The governor added that the workshop is intended to instill in the minds of political and public office holders virtues of due process and trustworthiness in accordance with the principles and procedures established in the public procurement rules. “This is to ensure that proper mechanisms are put in place in the award of contracts to qualified contractors and in delivering services,” he stated.
Governor Sule who described the theme of the workshop as apt, timely and well-conceived, said it was coming at a time when his administration is committed to prudent management of resources towards bringing development to the people.
The governor disclosed that steps had been taken to ensure that contracts are awarded and executed on a timely basis, with proper costing, in provision of goods, services and execution of works.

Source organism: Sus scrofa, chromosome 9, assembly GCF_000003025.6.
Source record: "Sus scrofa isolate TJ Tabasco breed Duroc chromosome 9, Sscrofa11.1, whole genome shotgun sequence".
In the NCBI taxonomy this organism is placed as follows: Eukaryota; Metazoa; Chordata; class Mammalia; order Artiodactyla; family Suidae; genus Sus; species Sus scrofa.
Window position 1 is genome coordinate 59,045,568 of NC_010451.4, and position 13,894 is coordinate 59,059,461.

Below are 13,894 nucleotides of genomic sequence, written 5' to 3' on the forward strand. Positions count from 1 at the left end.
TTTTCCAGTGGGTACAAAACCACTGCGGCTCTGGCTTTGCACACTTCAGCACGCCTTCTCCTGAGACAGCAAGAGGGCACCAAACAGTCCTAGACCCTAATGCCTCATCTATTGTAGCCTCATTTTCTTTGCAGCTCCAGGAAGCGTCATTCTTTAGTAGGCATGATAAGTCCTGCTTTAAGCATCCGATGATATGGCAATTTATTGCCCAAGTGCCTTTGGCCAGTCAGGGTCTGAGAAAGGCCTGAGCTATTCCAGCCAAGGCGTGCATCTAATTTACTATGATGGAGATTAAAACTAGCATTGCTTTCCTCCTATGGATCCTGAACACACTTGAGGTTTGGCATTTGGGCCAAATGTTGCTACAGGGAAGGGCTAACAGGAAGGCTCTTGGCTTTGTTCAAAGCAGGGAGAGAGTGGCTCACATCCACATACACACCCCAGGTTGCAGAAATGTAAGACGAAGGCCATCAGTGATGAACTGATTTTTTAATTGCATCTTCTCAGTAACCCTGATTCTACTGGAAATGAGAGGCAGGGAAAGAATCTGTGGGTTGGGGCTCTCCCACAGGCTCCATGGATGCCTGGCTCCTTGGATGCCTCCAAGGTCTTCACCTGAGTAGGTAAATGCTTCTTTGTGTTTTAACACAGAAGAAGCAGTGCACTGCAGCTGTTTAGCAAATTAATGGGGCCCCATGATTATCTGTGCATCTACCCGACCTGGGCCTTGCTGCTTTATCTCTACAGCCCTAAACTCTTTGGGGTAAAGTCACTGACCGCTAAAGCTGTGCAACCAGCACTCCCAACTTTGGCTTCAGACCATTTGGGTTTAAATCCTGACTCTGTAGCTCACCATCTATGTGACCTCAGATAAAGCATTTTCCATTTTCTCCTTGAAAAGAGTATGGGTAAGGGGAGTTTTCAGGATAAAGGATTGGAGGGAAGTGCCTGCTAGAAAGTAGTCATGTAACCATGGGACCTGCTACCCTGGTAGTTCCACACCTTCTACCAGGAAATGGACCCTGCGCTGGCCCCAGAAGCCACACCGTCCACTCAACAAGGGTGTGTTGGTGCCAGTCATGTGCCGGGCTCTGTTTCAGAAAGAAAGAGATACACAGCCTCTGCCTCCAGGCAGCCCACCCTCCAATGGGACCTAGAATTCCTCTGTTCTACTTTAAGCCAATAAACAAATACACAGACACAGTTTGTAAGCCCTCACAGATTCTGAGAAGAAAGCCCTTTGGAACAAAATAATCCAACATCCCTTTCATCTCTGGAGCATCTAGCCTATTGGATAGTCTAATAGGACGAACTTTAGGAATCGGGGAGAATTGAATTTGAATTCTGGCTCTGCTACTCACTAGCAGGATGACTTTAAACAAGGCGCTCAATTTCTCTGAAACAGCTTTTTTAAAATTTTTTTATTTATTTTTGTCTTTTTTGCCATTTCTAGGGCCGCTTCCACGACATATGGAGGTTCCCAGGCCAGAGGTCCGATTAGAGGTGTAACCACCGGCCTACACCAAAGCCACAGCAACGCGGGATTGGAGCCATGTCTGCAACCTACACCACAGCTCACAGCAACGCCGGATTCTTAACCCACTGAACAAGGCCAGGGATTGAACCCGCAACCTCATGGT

Earlier in his keynote address, Director-general of the Nasarawa State Bureau for Public Procurement, Dr Dominic Adagazu Bako, traced the widespread of poverty in developing countries like Nigeria to the absence of good governance.
Bako said good governance can be measured by four distinct attributes namely, accountability, effectiveness, rule of law and low levels of corruption, stressing that the APC’s administration in the state, must be seen to be accountable, transparent, as well as deliberately promoting a culture of due diligence and respect for the rule of law.
“It must make sure that public funds meant to serve the greater majority of our people, is not diverted into private pockets or looted and sent into foreign banks overseas,” the DG stated.